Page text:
(Robert Preidt) A testosterone-lowering drug can reduce male pedophiles’ risk of sexually abusing children, according to a new Swedish study.
(Arjun Walia) Greg. G Wolff, an Epidemiologist with the Armed Forces Health Surveillance Branch recently published a study in the Journal Vaccine titled, Influenza vaccination and respiratory virus interference among Department of Defense personnel during the 2017–2018 influenza season.
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(Hank Berrien) A study that was published in the last week found that a mutation in COVID-19 mirrors the same mutation in the SARS virus in 2003, which could mean there is a possibility that the virus could offer clues to how the virus makes people ill. Lead study author Dr. Efren Lim, an assistant professor at Arizona State University’s Biodesign Institute, explained that if a virus adds mutations it can lose strength, which happened to the SARS virus as it progressed, although there is no evidence that the coronavirus is losing strength.
(Anthony McLennan) Whales beachings have long been linked with underwater sounds caused by naval sonar- now scientists believe they have strong evidence that this is the case.
(Chloe Taylor) A nurse in a protective suit feeds a coronavirus patient inside an isolated ward at Zhongnan Hospital of Wuhan University on February 8, 2020.
(UCL) Too much time sitting still – sedentary behavior – is linked to an increased risk of depressive symptoms in adolescents, finds a new UCL-led study.
(Neuroscience News) Maternal factors, such as breast milk, have been shown to affect a baby’s development, and previous animal studies have determined that a carbohydrate, the oligosaccharide 2’FL found in maternal milk, positively influences neurodevelopment. Now, in the first study done in humans, investigators at Children’s Hospital Los Angeles in collaboration with the University of California, San Diego, have shown that 2’FL found in breast milk enhances cognitive development. Findings will be published in PLOS ONE on Feb 12.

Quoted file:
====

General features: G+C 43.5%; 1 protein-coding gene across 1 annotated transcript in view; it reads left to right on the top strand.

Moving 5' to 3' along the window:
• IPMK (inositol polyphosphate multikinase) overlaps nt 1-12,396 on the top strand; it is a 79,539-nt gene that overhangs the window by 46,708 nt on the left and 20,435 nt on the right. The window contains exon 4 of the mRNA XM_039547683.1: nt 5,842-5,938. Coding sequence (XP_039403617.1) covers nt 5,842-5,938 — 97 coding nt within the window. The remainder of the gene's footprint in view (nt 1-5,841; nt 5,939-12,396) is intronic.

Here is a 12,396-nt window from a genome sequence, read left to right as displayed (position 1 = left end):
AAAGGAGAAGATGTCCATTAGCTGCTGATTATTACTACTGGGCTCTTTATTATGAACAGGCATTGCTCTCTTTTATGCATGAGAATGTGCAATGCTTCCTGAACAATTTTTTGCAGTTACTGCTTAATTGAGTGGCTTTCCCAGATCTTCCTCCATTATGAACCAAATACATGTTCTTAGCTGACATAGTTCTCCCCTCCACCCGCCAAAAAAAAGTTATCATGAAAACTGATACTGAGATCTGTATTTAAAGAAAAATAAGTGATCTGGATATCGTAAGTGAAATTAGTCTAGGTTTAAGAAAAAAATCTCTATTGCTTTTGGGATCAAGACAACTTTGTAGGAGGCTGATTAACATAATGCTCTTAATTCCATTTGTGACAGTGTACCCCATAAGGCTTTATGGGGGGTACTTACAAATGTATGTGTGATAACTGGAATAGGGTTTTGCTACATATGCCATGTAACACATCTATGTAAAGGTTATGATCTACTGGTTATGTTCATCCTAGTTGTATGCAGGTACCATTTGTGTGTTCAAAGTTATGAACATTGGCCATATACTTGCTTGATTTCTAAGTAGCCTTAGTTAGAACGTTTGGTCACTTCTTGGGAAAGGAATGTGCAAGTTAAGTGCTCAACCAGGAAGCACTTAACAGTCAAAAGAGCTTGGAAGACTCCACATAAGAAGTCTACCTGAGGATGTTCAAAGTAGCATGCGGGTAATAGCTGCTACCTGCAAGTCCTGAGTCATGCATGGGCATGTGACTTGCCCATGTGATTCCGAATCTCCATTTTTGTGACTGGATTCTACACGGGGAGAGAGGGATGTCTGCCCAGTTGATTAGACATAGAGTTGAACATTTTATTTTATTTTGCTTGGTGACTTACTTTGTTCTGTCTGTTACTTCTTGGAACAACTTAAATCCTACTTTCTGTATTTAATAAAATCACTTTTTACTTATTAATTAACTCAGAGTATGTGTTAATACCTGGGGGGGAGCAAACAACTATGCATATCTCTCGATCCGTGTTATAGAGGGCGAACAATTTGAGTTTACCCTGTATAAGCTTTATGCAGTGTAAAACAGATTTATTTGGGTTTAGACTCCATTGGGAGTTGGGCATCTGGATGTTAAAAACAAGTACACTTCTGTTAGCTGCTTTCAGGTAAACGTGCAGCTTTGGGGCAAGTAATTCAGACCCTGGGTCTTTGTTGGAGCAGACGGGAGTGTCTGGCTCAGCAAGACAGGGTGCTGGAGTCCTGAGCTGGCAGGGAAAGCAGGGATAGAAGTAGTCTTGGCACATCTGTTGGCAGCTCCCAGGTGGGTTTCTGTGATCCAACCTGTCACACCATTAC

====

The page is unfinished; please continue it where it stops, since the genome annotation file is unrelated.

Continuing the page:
(Neuroscience News) Parents often put their own relationship on the back burner to concentrate on their children, but a new study shows that when spouses love each other, children stay in school longer and marry later in life.
(Science Daily) When scientists and others use their specialized jargon terms while communicating with the general public, the effects are much worse than just making what they’re saying hard to understand.
(Neuroscience News) Children aged between 10-12 were almost three times as likely to make healthier eating decisions after watching cooking shows that featured healthy foods. Related Parents Beware: Food Causes Nutrition Deficiency: Soda and Fast Food Cripple Brain Development, According to New Study Source – Neuroscience News by Staff Writer, January 3rd 2020 Television programs […]
(Neuroscience News) Effortless learning during sleep is the dream of many people. The supportive effect of smells on learning success when presented both during learning and sleep was first proven in an extensive sleep laboratory study. Related 75% Of Children Who Received Vaccines In Mexican Town Now Dead Or Hospitalized Source – Neuroscience News by Staff […]
(Science Daily) Finnish research team maps neural activity in response to watching horror movies. A study conducted by the University of Turku shows the top horror movies of the past 100 years, and how they manipulate brain activity.
(Neuroscience News) You’re reading this with a cup of coffee in your hand, aren’t you? Coffee is the most popular drink in the world. Americans drink more coffee than soda, juice, and tea — combined.
(Neuroscience News) What drives a person to smoke cigarettes – and keeps one out of six U.S. adults addicted to tobacco use, at a cost of 480,000 premature deaths each year despite decades of anti-smoking campaigns? What role do emotions play in this addictive behavior? Why do some smokers puff more often and more deeply or even relapse many years after they’ve quit? If policy makers had those answers, how could they strengthen the fight against the global smoking epidemic?
(Mike Barrett) If you’re looking to turn back the hands of time, look no further than broccoli. Love it or hate it, this common cruciferous veggie contains a natural compound called nicotinamide mononucleotide, which has been shown to have a potent anti-aging effect on mice that “could be translated to humans.”